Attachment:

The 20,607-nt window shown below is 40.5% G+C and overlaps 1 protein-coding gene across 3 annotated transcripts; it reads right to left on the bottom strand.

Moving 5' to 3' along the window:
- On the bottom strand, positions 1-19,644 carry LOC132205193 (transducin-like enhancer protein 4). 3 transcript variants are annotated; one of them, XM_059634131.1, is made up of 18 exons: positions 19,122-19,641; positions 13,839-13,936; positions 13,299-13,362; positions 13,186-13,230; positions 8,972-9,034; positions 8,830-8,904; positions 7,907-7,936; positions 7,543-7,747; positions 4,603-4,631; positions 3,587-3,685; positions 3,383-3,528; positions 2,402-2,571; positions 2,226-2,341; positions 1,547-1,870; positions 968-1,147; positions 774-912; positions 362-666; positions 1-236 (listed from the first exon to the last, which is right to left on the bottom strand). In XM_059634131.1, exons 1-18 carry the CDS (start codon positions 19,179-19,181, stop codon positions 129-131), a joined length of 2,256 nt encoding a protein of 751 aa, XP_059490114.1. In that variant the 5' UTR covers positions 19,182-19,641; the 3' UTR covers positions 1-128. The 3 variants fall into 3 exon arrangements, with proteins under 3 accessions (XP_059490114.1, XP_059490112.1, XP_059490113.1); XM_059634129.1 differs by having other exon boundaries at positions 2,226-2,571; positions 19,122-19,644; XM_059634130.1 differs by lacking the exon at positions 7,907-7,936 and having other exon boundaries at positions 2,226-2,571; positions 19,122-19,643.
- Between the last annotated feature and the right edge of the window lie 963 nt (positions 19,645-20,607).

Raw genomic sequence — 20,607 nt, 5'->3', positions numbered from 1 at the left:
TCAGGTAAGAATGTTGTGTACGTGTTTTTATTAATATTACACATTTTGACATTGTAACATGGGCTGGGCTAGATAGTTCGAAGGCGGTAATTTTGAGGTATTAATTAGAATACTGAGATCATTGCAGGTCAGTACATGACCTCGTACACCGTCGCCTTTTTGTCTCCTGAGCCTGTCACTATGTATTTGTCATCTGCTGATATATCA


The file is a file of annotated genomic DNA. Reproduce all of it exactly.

The 20,607-nt window shown below is 40.5% G+C and overlaps 1 protein-coding gene across 3 annotated transcripts; it reads right to left on the bottom strand.

Moving 5' to 3' along the window:
- On the bottom strand, positions 1-19,644 carry LOC132205193 (transducin-like enhancer protein 4). 3 transcript variants are annotated; one of them, XM_059634131.1, is made up of 18 exons: positions 19,122-19,641; positions 13,839-13,936; positions 13,299-13,362; positions 13,186-13,230; positions 8,972-9,034; positions 8,830-8,904; positions 7,907-7,936; positions 7,543-7,747; positions 4,603-4,631; positions 3,587-3,685; positions 3,383-3,528; positions 2,402-2,571; positions 2,226-2,341; positions 1,547-1,870; positions 968-1,147; positions 774-912; positions 362-666; positions 1-236 (listed from the first exon to the last, which is right to left on the bottom strand). In XM_059634131.1, exons 1-18 carry the CDS (start codon positions 19,179-19,181, stop codon positions 129-131), a joined length of 2,256 nt encoding a protein of 751 aa, XP_059490114.1. In that variant the 5' UTR covers positions 19,182-19,641; the 3' UTR covers positions 1-128. The 3 variants fall into 3 exon arrangements, with proteins under 3 accessions (XP_059490114.1, XP_059490112.1, XP_059490113.1); XM_059634129.1 differs by having other exon boundaries at positions 2,226-2,571; positions 19,122-19,644; XM_059634130.1 differs by lacking the exon at positions 7,907-7,936 and having other exon boundaries at positions 2,226-2,571; positions 19,122-19,643.
- Between the last annotated feature and the right edge of the window lie 963 nt (positions 19,645-20,607).

Raw genomic sequence — 20,607 nt, 5'->3', positions numbered from 1 at the left:
TCAGGTAAGAATGTTGTGTACGTGTTTTTATTAATATTACACATTTTGACATTGTAACATGGGCTGGGCTAGATAGTTCGAAGGCGGTAATTTTGAGGTATTAATTAGAATACTGAGATCATTGCAGGTCAGTACATGACCTCGTACACCGTCGCCTTTTTGTCTCCTGAGCCTGTCACTATGTATTTGTCATCTGCTGATATATCA